I don’t really remember when I started to get into astronomy, but I know that Hawaii made it easy to be passionate about it. Pulling into our driveway on a clear night, we’d sometimes just stand there until the motion-sensing light on the garage went out and stand around looking up in silence. Looking at a sky so packed full of stars it seemed that there were more points of light than spaces between them, and the milky way stood out so bright it actually lit up the landscape on moonless nights. And when you looked away to another spot, tricks of the rods in your eye showed that there were in fact even more, much fainter stars hiding in the luminous wake of their neighbors.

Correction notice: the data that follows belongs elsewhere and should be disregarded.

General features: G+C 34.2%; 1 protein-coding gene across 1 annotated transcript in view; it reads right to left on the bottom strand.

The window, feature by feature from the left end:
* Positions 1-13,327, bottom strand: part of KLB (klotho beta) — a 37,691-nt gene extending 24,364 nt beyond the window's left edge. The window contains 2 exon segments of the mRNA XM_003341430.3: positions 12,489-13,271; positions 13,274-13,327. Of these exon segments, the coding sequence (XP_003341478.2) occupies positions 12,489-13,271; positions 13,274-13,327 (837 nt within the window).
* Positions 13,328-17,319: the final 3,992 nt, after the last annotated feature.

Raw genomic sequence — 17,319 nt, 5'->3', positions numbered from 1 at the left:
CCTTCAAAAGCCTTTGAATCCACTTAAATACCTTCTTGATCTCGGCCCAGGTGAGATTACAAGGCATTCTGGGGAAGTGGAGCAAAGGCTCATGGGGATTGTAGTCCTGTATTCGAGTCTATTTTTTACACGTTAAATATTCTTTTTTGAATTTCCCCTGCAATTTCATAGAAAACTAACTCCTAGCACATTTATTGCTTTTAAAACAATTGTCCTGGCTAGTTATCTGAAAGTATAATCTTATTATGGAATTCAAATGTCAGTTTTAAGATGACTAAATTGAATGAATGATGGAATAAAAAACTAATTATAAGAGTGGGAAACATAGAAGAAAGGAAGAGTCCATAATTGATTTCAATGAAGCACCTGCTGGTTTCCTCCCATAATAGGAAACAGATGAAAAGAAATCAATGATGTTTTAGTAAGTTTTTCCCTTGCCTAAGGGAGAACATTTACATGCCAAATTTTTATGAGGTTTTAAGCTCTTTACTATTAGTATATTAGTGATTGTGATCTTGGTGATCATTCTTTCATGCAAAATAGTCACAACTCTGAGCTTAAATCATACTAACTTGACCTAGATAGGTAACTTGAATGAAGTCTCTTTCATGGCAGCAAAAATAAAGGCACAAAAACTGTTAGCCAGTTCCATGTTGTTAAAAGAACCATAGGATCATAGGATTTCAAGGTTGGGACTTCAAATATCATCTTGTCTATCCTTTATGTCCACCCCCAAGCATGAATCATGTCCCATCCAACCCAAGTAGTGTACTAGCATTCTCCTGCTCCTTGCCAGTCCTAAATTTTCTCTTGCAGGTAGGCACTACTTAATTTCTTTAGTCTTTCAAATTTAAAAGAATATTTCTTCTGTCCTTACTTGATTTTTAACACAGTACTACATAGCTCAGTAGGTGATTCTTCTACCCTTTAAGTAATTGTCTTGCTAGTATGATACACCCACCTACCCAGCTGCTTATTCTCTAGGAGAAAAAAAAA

I had this exact same telescope as a teenager, only in black rather than the “safety orange” that Nimoy is so delicately showcasing, which I bought used off of someone in the next town over. I vividly remember taking it into my back yard under the dazzlingly clear Hawaiian night sky and seeing the rings of Saturn for the first time. Not a photo, not in a documentary, but right there, in person, separated from me only by a few ground glass lenses and mirrors and several hundred million miles. Standing in the dark on an island in the middle of the Pacific, on yet another island in a much larger ocean, I was able to catch a glimpse of a distant shore, if only to know that it was really and truly out there.